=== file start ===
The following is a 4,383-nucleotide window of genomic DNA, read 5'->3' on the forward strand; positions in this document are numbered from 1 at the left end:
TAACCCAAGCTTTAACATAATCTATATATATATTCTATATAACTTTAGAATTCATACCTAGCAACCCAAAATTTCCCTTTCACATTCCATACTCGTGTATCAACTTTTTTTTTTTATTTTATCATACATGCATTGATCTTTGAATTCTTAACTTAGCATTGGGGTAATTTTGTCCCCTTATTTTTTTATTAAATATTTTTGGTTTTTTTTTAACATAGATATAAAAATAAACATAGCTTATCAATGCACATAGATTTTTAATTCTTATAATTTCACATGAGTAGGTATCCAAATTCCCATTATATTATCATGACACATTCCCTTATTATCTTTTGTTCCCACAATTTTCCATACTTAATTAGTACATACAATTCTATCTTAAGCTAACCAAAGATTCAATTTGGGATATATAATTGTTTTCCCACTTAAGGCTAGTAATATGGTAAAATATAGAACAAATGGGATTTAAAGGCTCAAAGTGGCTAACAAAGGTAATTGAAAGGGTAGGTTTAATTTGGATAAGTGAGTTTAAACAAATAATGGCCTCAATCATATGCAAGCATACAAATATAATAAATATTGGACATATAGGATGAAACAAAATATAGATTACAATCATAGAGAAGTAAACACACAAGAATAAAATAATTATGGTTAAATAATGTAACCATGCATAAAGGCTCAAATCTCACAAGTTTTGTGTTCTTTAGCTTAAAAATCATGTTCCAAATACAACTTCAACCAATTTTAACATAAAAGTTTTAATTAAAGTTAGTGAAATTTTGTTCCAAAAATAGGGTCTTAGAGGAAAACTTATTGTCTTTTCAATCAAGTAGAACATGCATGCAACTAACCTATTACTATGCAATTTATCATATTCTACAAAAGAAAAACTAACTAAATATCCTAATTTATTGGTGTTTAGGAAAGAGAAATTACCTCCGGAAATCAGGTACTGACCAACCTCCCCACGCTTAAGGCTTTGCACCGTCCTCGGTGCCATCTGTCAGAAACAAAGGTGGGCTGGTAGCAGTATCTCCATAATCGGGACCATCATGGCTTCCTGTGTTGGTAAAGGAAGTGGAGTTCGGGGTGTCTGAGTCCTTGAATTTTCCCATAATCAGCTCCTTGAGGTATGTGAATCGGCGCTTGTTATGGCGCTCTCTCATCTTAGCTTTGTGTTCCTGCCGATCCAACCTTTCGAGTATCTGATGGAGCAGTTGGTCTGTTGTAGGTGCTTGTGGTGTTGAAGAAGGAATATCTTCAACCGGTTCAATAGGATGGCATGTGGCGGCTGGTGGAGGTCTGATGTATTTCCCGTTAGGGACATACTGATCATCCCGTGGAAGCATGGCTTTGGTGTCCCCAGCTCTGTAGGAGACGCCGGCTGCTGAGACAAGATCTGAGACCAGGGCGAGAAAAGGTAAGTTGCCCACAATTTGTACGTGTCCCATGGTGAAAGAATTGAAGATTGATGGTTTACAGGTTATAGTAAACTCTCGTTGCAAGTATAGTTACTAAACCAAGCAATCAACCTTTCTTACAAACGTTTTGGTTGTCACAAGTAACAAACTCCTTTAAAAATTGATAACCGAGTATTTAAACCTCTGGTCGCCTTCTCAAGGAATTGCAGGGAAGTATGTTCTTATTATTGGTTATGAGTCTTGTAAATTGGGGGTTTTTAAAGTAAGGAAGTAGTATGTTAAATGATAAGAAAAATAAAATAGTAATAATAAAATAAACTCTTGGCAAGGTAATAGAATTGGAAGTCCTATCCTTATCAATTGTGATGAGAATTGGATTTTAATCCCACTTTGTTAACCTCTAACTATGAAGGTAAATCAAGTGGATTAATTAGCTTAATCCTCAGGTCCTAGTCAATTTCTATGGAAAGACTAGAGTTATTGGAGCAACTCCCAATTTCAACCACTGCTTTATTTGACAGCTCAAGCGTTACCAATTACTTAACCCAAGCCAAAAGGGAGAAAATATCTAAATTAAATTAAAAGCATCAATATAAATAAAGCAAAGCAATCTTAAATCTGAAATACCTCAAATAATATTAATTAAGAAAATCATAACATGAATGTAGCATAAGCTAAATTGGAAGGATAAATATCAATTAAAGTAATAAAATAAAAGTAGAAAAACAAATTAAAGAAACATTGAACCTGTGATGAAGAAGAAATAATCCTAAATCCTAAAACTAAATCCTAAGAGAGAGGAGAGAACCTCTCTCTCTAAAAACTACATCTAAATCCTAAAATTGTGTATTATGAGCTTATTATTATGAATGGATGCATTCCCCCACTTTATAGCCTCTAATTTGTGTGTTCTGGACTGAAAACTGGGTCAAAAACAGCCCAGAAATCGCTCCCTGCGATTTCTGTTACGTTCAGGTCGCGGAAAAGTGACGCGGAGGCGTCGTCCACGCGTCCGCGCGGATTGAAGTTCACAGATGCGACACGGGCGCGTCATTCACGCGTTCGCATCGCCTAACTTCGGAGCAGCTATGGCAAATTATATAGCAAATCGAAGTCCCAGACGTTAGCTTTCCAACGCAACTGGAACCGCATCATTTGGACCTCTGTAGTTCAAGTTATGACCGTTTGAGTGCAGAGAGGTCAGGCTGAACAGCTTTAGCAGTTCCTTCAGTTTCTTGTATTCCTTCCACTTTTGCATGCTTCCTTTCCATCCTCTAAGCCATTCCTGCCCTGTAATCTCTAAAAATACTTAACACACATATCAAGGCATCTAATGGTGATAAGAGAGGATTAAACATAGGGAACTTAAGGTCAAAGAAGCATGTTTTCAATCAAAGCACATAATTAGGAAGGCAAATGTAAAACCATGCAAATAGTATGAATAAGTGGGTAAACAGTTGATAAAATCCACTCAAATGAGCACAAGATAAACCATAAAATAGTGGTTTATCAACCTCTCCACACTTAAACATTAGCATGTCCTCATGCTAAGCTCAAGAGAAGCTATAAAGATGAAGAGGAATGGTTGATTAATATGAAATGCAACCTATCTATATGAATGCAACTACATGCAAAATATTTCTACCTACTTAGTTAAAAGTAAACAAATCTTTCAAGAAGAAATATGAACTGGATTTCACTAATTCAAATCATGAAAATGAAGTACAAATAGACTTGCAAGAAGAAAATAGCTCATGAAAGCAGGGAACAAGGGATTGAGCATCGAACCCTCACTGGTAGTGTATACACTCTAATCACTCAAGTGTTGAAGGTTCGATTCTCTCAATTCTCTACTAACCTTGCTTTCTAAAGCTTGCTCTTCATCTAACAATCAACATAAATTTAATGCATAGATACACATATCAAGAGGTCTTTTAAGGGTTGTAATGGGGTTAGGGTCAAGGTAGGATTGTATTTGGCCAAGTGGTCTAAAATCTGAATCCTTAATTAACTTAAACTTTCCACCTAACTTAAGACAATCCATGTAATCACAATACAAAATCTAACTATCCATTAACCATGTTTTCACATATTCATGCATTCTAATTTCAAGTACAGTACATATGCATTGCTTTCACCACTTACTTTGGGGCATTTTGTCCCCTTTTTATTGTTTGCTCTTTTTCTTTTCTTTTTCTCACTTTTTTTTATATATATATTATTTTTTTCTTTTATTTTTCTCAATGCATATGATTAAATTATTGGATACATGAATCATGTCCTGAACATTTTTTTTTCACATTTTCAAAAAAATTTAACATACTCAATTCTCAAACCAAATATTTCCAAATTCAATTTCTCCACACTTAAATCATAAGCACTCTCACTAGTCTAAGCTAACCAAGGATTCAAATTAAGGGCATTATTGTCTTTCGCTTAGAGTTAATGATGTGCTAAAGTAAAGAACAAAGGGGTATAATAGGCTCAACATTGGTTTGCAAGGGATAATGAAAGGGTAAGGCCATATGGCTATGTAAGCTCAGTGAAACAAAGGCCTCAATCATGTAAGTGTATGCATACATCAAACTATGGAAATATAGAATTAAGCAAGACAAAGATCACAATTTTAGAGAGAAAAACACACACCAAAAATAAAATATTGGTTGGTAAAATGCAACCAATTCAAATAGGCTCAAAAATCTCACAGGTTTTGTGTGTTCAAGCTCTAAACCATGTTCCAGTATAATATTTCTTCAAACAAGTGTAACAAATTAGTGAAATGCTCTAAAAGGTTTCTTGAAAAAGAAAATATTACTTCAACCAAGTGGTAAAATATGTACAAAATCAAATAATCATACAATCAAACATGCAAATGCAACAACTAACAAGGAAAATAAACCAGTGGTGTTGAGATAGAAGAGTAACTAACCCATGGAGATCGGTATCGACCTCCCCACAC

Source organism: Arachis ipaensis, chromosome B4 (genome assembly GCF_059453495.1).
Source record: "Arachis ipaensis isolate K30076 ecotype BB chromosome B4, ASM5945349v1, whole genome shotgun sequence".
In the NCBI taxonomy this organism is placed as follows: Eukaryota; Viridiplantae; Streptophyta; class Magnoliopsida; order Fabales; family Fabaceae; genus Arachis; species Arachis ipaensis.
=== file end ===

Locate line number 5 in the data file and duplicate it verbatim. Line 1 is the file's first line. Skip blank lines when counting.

In the NCBI taxonomy this organism is placed as follows: Eukaryota; Viridiplantae; Streptophyta; class Magnoliopsida; order Fabales; family Fabaceae; genus Arachis; species Arachis ipaensis.